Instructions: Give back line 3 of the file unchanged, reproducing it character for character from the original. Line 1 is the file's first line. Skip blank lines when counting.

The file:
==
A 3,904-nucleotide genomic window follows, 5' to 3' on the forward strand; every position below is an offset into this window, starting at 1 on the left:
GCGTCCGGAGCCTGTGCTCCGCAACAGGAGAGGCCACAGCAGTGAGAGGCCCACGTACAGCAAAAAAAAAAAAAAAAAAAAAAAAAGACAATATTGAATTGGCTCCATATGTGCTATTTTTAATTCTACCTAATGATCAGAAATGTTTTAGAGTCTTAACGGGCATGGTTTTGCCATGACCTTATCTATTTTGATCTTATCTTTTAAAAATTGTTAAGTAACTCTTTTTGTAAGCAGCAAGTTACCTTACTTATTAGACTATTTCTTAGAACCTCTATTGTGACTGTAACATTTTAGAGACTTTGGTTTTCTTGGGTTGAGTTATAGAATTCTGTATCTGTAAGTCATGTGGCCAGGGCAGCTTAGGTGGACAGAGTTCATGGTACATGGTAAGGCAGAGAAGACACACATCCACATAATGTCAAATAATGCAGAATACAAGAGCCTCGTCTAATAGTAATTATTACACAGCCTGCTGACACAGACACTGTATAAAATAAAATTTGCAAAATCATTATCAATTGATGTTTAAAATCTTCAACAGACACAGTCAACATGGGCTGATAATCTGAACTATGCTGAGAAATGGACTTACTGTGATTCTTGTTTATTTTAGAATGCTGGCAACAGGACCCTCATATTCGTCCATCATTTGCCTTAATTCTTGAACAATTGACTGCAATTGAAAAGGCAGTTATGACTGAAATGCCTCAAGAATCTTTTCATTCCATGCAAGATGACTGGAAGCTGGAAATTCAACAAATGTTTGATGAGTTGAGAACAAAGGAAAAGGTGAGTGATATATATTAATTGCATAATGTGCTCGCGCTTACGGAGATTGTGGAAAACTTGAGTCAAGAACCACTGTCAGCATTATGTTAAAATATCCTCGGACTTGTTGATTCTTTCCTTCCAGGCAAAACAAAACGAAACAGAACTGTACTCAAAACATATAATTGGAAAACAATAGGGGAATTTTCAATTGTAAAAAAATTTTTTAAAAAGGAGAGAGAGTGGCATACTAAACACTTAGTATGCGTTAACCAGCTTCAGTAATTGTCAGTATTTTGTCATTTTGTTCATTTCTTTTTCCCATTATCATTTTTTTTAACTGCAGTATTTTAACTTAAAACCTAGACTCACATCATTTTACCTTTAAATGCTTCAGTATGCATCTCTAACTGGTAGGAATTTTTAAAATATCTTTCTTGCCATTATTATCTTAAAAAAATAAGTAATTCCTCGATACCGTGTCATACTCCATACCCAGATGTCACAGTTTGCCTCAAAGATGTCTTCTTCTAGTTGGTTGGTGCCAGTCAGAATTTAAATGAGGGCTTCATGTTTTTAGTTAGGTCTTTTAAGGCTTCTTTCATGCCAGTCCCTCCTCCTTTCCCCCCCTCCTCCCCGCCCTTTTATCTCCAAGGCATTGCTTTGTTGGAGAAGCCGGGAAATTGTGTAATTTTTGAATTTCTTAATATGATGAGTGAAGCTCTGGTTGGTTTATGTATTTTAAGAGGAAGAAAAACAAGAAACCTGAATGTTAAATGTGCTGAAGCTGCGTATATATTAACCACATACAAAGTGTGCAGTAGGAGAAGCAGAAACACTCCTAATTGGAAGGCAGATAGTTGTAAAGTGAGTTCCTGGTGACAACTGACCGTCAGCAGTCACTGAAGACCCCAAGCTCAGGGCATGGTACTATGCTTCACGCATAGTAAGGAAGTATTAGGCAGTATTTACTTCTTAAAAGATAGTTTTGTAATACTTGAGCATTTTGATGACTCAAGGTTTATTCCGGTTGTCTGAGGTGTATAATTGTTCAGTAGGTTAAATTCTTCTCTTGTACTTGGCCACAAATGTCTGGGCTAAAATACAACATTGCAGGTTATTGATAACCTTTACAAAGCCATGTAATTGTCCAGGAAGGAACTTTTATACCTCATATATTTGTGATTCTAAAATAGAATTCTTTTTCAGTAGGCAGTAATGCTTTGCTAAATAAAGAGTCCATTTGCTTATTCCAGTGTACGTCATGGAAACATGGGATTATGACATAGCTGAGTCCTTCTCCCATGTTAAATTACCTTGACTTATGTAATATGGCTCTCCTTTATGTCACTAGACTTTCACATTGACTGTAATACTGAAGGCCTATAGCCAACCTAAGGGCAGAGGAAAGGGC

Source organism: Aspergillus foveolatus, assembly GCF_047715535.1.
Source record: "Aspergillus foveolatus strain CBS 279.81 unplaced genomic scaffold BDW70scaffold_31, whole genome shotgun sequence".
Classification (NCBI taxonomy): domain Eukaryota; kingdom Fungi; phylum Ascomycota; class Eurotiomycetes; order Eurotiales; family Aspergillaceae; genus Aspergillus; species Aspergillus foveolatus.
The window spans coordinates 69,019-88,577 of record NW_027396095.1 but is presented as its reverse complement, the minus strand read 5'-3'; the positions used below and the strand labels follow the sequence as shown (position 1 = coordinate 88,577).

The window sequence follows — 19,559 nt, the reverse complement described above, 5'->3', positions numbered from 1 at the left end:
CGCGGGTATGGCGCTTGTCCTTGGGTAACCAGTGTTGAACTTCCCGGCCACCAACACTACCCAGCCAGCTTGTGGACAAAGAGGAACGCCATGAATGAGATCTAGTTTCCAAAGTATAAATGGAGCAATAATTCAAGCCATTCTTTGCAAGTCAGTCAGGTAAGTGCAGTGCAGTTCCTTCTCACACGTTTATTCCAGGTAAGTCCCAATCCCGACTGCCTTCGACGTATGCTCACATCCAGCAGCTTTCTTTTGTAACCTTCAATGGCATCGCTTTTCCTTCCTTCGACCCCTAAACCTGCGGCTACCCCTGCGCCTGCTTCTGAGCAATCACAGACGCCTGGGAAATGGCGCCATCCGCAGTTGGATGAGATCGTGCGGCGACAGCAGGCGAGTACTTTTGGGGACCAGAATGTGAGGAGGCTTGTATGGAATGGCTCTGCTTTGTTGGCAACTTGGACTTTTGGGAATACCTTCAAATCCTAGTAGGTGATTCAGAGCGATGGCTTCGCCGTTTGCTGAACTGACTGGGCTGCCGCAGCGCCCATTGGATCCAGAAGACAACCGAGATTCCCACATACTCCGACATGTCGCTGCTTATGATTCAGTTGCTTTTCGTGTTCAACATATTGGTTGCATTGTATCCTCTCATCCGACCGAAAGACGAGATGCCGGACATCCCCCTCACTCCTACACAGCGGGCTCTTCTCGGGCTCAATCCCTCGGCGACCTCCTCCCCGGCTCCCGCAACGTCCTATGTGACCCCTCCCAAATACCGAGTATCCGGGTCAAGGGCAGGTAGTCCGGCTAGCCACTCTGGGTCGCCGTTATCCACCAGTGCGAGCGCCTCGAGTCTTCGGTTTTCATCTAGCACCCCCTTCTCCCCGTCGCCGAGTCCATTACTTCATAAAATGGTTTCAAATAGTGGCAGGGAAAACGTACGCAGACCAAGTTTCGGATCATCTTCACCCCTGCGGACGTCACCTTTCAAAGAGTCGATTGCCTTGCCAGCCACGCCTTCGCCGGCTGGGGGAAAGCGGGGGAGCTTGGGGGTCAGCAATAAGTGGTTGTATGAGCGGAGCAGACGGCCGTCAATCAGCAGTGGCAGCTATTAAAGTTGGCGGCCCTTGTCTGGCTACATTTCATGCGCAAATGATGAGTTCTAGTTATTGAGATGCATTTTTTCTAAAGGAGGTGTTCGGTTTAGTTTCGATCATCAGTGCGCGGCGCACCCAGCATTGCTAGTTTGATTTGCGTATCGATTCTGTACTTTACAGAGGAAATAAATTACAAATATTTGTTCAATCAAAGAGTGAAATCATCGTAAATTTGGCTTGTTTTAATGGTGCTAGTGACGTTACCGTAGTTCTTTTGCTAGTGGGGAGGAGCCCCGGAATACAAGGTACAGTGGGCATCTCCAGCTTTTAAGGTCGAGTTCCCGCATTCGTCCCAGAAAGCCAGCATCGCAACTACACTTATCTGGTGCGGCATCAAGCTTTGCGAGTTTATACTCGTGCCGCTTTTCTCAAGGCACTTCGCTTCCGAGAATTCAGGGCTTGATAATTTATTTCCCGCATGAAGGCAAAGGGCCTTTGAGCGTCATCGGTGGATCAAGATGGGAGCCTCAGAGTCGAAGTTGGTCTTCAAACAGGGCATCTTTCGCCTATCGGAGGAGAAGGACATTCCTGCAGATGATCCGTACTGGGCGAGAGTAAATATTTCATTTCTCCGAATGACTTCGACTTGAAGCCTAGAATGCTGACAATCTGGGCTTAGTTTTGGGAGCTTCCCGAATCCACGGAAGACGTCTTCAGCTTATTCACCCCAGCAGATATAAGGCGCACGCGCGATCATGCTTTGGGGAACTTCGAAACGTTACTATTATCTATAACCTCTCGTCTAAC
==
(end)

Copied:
Source organism: Aspergillus foveolatus, assembly GCF_047715535.1.